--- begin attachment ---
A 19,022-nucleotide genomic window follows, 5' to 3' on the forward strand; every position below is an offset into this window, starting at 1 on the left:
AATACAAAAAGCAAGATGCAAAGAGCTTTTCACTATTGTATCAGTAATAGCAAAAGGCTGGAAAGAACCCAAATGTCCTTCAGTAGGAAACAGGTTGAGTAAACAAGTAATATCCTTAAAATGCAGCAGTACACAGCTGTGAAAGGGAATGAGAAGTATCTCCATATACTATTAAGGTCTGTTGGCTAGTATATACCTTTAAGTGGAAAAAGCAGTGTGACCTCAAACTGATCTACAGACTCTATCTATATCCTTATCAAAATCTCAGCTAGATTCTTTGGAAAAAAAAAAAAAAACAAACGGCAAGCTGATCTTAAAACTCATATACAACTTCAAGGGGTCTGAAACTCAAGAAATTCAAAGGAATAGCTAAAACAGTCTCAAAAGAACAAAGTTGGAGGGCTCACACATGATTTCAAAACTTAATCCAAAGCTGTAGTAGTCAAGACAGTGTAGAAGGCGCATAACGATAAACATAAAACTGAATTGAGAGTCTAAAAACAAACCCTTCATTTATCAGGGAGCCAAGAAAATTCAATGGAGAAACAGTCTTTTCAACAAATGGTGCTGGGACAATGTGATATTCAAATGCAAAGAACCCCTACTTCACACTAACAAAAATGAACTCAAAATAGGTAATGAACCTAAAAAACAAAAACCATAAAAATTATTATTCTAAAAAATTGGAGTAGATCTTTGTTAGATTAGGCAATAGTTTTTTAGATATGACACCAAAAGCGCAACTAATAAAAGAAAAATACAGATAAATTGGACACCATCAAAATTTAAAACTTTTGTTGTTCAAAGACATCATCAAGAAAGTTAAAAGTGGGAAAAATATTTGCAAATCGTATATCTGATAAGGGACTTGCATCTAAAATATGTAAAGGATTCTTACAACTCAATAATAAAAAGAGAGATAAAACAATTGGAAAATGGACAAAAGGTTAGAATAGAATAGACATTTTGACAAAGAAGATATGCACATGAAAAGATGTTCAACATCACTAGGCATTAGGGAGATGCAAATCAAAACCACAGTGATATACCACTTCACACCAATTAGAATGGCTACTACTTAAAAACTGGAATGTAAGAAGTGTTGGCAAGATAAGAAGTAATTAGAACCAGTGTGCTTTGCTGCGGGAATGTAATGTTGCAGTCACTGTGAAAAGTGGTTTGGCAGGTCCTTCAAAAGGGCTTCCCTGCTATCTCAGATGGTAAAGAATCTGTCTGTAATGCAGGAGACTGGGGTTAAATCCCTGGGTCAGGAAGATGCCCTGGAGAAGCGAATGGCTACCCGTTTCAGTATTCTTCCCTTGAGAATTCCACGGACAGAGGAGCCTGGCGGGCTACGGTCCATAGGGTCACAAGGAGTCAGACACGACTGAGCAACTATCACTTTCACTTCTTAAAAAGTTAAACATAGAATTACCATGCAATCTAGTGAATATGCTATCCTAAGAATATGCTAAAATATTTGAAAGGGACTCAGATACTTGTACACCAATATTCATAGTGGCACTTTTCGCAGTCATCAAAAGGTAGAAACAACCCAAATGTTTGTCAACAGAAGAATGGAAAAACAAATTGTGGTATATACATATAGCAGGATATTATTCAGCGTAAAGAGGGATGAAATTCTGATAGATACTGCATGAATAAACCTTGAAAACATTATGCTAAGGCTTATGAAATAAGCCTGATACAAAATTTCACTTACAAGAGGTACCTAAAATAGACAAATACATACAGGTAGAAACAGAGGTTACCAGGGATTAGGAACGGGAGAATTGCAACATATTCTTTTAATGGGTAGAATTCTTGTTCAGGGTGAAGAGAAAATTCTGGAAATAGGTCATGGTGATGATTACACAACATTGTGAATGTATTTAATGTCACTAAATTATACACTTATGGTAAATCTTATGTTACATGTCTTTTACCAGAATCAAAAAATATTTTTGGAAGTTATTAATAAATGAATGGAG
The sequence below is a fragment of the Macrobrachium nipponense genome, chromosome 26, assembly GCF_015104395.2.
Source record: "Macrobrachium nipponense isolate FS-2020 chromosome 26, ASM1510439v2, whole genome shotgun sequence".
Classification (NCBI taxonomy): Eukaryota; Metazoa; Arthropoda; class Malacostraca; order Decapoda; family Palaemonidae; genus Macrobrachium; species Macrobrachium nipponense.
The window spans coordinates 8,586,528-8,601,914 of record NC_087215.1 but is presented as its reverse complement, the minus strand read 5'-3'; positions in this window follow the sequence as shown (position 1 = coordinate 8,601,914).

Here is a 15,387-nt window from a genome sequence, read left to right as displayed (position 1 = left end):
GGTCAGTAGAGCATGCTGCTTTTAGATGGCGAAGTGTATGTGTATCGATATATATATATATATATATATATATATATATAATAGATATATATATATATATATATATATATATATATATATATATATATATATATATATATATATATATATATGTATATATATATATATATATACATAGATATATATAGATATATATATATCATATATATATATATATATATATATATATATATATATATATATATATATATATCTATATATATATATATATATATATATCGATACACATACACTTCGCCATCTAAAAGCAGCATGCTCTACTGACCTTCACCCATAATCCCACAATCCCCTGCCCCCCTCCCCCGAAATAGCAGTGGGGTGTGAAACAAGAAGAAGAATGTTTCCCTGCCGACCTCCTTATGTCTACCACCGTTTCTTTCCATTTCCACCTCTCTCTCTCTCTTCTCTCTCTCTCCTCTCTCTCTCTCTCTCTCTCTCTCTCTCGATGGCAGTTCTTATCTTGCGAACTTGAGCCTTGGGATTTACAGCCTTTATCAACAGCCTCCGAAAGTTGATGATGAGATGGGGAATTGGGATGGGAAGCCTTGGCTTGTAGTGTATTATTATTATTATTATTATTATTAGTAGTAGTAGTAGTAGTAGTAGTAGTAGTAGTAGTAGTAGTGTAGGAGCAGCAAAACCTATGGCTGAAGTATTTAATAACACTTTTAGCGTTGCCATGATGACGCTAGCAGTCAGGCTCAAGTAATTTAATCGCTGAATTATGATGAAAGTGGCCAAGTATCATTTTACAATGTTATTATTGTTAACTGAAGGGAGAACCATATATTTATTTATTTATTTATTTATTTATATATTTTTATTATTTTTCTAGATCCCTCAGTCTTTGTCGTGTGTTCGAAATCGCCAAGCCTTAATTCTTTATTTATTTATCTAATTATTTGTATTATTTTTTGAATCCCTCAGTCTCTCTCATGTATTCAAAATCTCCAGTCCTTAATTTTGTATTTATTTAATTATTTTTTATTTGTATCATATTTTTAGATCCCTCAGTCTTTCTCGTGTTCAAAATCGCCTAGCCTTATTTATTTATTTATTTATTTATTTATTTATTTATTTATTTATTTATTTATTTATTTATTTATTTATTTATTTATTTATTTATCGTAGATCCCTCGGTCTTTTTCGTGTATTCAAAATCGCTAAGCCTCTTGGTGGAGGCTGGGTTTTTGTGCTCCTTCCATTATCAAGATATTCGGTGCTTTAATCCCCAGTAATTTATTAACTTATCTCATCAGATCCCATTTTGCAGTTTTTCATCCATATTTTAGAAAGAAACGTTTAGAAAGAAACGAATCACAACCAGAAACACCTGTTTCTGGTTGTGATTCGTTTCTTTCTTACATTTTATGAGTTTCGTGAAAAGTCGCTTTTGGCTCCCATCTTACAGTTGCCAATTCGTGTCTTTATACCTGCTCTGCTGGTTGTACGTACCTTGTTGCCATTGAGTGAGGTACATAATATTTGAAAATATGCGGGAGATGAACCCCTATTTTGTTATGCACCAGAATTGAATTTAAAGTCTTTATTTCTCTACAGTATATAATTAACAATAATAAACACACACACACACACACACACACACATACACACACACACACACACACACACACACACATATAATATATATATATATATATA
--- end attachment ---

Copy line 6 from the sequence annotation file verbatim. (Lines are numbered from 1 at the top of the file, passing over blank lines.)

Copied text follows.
The window spans coordinates 8,586,528-8,601,914 of record NC_087215.1 but is presented as its reverse complement, the minus strand read 5'-3'; positions in this window follow the sequence as shown (position 1 = coordinate 8,601,914).